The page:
New Jersey is predicted to get warmer and wetter in the coming decades with global climate change – and we see it firsthand with recent blistering heatwaves and big storms like Ida.
Local rivers and streams are already being impacted by more frequent and heavier rainfalls, as well as hot summer stormwater running off roads, parking lots and roofs into storm drains. Rivers are reaching flood stages more quickly and experiencing spikes in pollutants from the land – including bacteria, sediments, road salt, motor oil and trash – washed in by stormwater.
What are the impacts of all this heat and runoff on water quality and biodiversity in local streams? Thanks to a generous grant from the Royal Bank of Canada (RBC) Tech for Nature grant program, regional conservation group Raritan Headwaters Association (RHA) is now beginning to answer these questions.
RHA just installed “climate stations” at four key locations along rivers in the Upper Raritan Watershed, which includes the North and South Branches of the Raritan River and the Lamington River. In addition, in partnership with Duke Farms in Hillsborough, RHA installed a climate station on that property and is monitoring water as it leaves the Upper Raritan and enters the Lower Raritan.
The solar-powered sensors transmit data on stream water temperature, depth and conductivity (an indicator of salt in the water) every 15 minutes. With funding from RBC, Raritan Headwaters will expand the sharing of data on stream health and climate change via a “climate change dashboard.”
“The climate stations are a tool to engage all citizens in understanding climate change and how it impacts their lives – and what we each can do about it in our own homes and communities,” said Cindy Ehrenclou, RHA’s executive director. “When we see the temperature in our streams rising above normal, we know that the organisms that live there, including native brook trout are at risk. It’s is a huge wake-up call.”
Climate station data is available to the public at www.raritanheadwaters.org/climate-stations/.
“We’re excited to see our Tech for Nature grant used for such an important initiative and it’s great to have these climate stations working right here in our local ecosystems,” said Benjamin Lennon, director of RBC Capital Markets. “Harnessing more data is key to climate change mitigation and adaptation strategies. The RBC team has been actively involved with RHA for several years now and we look forward to continued volunteering opportunities and engagement.”
Dr. Kristi MacDonald, RHA’s director of science, said it is not yet known what long-term effects climate change will have on local streams, aquifers, and our water supplies. “We hope the information we are collecting through the climate stations will provide not only immediate, baseline data on climate change but also long-term data, over decades and centuries, that is necessary to detect trends and patterns,” she said.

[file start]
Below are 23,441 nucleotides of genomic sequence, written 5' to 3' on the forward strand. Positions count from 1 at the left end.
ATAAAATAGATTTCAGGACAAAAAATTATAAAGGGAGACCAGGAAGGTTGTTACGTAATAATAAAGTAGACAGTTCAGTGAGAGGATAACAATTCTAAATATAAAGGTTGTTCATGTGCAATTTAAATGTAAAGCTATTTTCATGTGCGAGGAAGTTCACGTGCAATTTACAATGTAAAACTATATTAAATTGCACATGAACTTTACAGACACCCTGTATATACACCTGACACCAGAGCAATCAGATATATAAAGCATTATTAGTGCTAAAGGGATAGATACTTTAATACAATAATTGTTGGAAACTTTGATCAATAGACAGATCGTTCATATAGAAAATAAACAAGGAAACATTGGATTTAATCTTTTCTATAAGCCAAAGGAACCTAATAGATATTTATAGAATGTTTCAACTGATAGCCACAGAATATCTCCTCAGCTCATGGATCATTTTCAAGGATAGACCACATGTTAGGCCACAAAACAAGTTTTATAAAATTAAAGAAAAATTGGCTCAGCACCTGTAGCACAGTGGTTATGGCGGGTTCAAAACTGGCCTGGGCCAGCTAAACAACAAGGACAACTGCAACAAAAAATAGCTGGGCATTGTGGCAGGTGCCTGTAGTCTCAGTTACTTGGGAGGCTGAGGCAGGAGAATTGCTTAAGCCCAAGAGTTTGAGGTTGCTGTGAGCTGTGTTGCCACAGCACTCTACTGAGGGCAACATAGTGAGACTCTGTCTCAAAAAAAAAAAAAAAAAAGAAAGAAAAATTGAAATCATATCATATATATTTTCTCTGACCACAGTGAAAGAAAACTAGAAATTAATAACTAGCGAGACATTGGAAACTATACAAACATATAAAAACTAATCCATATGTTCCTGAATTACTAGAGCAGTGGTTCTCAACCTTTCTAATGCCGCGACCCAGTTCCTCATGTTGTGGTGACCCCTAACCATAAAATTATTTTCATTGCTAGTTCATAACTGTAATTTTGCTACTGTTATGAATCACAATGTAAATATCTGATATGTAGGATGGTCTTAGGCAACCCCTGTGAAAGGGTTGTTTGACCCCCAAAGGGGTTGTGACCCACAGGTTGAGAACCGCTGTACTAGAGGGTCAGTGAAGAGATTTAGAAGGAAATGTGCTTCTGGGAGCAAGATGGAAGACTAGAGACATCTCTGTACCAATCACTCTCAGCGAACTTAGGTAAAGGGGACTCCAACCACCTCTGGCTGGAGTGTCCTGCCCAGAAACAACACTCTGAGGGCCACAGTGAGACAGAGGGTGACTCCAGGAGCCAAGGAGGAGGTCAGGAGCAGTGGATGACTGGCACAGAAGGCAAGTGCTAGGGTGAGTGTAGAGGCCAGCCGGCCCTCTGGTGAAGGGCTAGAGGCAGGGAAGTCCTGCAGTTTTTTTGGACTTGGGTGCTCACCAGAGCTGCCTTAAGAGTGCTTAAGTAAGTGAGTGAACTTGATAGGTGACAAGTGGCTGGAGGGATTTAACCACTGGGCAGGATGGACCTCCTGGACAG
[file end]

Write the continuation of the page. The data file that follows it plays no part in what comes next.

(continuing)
The climate stations will provide data to support the need to address the source of climate change by decreasing carbon emissions and the need to develop resiliency plans to deal with flooding, threats to human life and health, and damage to property. Data from the stations will be used by schools for STEM-driven classes and programs, academic institutions and regulatory agencies, municipalities, and other non-profits.
The climate station project is also engaging citizen scientists and other volunteers to monitor and maintain the stations, while sharing the information provided by the stations locally. “Two of RHA’s long-time volunteers, Ray Croot and Ted Lurker, have become experts on installing the climate stations and are integral to the project’s success,” said Dr. MacDonald.
Three of the stations are installed at private fishing clubs, providing useful information to anglers. For example, knowing the water level will help fly fishermen determine whether it’s safe to wade in streams, and knowing water temperatures will help them avoid times when fish are stressed due to higher temperatures and lower oxygen levels.
About Raritan Headwaters
Raritan Headwaters has been working since 1959 to protect, preserve and improve water quality and other natural resources of the Raritan River headwaters region through efforts in science, education, advocacy, land preservation and stewardship. RHA’s 470-square-mile region provides clean drinking water to 300,000 residents of 38 municipalities in Somerset, Hunterdon and Morris counties and beyond to some 1.5 million homes and businesses in New Jersey’s densely populated urban areas. To learn more about Raritan Headwaters and its programs, please visit www.raritanheadwaters.org or call 908-234-1852.
About RBC Capital Markets
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